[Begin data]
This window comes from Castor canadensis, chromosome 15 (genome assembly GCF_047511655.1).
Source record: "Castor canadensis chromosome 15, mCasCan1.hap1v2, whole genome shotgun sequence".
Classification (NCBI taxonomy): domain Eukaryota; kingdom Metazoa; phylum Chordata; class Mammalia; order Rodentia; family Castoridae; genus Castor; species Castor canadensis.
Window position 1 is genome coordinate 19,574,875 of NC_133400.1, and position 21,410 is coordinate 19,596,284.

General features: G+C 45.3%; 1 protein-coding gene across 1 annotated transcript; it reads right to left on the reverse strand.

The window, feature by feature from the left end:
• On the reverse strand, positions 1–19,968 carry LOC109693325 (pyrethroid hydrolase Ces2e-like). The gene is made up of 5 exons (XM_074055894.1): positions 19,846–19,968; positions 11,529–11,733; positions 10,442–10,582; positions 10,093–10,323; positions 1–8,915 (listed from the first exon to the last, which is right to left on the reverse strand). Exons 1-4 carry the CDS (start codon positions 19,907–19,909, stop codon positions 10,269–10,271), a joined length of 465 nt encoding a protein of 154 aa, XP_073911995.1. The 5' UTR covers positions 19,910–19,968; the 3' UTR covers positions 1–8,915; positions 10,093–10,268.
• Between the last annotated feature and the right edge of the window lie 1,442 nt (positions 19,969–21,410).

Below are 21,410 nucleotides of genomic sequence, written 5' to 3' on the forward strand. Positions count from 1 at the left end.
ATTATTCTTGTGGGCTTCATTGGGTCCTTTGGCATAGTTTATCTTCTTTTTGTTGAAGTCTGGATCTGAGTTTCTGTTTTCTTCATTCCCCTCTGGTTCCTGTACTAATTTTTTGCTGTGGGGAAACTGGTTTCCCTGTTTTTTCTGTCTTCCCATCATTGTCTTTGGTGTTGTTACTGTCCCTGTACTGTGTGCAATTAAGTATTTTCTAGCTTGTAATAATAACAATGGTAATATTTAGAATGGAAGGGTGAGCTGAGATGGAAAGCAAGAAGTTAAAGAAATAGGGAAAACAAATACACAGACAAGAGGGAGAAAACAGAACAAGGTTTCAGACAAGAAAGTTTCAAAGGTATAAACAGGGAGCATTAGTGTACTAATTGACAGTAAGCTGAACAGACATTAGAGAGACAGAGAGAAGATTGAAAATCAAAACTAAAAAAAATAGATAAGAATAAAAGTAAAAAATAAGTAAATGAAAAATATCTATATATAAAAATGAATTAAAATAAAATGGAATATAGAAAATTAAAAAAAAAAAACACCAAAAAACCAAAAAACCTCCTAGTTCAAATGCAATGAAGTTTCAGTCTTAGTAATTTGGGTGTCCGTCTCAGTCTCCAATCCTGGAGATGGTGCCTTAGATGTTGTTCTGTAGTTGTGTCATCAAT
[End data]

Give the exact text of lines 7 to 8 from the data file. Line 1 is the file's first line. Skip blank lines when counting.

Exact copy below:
• On the reverse strand, positions 1–19,968 carry LOC109693325 (pyrethroid hydrolase Ces2e-like). The gene is made up of 5 exons (XM_074055894.1): positions 19,846–19,968; positions 11,529–11,733; positions 10,442–10,582; positions 10,093–10,323; positions 1–8,915 (listed from the first exon to the last, which is right to left on the reverse strand). Exons 1-4 carry the CDS (start codon positions 19,907–19,909, stop codon positions 10,269–10,271), a joined length of 465 nt encoding a protein of 154 aa, XP_073911995.1. The 5' UTR covers positions 19,910–19,968; the 3' UTR covers positions 1–8,915; positions 10,093–10,268.
• Between the last annotated feature and the right edge of the window lie 1,442 nt (positions 19,969–21,410).